Lacunae, erasure, and the impossibility of bearing witness in Boualem Sansal's Le Village de l'Allemand (2008)
Abstract:Le Village de l'Allemand ou Le journal des frères Schiller (2008), the prizewinning Algerian author Boualem Sansal's fifth novel originally published in France, confronts major historical events of the twentieth century: the French occupation of Algeria, the Holocaust, the Algerian War of Independence and Civil War in the 1990s, as well as the banlieues in modern day France. Taking the form of two diaries written by half-German, half-Algerian brothers in the aftermath of discovering their father was a Nazi, the novel sets up testimonies and witnessing by proxy. Putting 'Islamism' and Nazism in contact with one another, Sansal's novel finds a wide audience in translation. Called The German Mujahid and marketed in the United States as 'The first Arab novel to confront the Holocaust', the novel brings together guilt, collaboration, and atonement in a way that ultimately reveals the dangers of history and testimony under erasure, and the impossibility of bearing witness.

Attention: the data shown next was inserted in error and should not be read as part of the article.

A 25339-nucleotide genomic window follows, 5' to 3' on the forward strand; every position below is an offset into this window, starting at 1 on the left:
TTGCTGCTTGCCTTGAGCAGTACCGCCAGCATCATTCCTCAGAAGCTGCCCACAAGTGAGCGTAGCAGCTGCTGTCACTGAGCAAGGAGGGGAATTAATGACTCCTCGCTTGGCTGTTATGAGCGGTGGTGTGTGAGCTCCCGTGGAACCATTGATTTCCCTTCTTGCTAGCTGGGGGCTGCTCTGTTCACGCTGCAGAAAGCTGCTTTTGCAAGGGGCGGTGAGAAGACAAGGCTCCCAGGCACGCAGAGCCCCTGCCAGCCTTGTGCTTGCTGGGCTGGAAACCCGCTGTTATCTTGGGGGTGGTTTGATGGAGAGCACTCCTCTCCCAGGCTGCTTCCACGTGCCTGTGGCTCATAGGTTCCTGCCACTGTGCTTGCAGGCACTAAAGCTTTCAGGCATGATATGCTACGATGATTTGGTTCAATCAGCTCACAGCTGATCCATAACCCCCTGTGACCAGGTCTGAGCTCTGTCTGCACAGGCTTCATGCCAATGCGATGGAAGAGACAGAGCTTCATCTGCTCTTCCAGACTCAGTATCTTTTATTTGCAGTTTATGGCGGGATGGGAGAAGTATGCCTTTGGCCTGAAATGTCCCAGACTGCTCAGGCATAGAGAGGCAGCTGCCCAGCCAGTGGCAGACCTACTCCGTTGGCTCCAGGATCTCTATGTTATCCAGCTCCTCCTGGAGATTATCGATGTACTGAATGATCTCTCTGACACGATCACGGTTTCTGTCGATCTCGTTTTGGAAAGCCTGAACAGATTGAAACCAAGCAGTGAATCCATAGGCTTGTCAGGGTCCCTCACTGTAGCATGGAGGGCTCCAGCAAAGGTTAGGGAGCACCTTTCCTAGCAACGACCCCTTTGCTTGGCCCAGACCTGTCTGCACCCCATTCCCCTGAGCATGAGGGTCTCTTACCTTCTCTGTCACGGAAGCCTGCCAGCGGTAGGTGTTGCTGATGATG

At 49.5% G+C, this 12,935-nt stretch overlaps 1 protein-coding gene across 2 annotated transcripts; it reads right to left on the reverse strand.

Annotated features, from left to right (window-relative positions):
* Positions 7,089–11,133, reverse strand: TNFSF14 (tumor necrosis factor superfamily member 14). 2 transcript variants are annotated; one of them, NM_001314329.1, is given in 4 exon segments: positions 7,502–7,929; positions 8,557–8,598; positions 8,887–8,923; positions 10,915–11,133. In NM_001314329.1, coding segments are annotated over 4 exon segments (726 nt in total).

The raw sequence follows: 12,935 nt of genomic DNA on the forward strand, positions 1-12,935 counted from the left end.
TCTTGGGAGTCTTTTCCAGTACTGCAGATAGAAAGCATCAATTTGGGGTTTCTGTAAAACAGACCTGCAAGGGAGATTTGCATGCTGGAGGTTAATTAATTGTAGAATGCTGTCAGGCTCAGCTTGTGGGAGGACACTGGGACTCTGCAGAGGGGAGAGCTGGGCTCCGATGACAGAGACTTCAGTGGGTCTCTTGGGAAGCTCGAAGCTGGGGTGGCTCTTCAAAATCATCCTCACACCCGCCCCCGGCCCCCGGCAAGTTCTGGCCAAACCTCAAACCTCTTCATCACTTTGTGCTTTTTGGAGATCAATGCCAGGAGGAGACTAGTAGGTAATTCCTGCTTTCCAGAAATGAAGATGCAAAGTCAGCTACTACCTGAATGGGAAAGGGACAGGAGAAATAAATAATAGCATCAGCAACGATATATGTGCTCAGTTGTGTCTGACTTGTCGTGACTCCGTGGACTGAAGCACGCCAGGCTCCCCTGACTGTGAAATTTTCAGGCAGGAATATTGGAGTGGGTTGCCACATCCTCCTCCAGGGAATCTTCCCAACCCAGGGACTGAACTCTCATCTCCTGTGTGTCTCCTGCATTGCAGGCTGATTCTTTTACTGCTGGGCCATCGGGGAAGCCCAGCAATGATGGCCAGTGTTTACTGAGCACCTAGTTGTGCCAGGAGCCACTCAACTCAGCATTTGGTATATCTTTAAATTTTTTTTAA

Document Type: Research Article
Affiliations: State University of New York
Publication date: 2011-12-19
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